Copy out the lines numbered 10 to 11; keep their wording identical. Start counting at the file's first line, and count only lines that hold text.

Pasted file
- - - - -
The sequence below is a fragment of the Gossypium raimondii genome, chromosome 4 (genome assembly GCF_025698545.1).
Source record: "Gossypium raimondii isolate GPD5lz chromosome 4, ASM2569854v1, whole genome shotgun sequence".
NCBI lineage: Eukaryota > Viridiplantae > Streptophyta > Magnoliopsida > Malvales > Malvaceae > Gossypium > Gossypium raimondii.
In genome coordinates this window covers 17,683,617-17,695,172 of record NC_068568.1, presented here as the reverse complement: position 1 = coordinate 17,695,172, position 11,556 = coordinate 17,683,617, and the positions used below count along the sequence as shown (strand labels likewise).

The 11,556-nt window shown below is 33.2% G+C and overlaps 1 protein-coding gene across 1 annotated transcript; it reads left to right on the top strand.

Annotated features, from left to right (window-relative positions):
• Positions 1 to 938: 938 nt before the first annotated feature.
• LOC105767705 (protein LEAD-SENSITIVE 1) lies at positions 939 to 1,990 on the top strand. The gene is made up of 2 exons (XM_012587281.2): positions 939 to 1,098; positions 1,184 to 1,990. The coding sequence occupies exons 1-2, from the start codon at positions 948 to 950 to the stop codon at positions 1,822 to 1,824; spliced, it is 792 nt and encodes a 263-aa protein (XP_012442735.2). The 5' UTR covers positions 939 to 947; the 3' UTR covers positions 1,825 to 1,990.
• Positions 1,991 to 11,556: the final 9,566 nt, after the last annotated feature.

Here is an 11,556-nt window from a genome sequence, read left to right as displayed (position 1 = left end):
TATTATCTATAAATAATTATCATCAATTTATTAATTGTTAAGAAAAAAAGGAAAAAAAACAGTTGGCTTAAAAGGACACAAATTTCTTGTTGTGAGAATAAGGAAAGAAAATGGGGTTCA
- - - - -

Here is an 11,556-nt window from a genome sequence, read left to right as displayed (position 1 = left end):
TATTATCTATAAATAATTATCATCAATTTATTAATTGTTAAGAAAAAAAGGAAAAAAAACAGTTGGCTTAAAAGGACACAAATTTCTTGTTGTGAGAATAAGGAAAGAAAATGGGGTTCA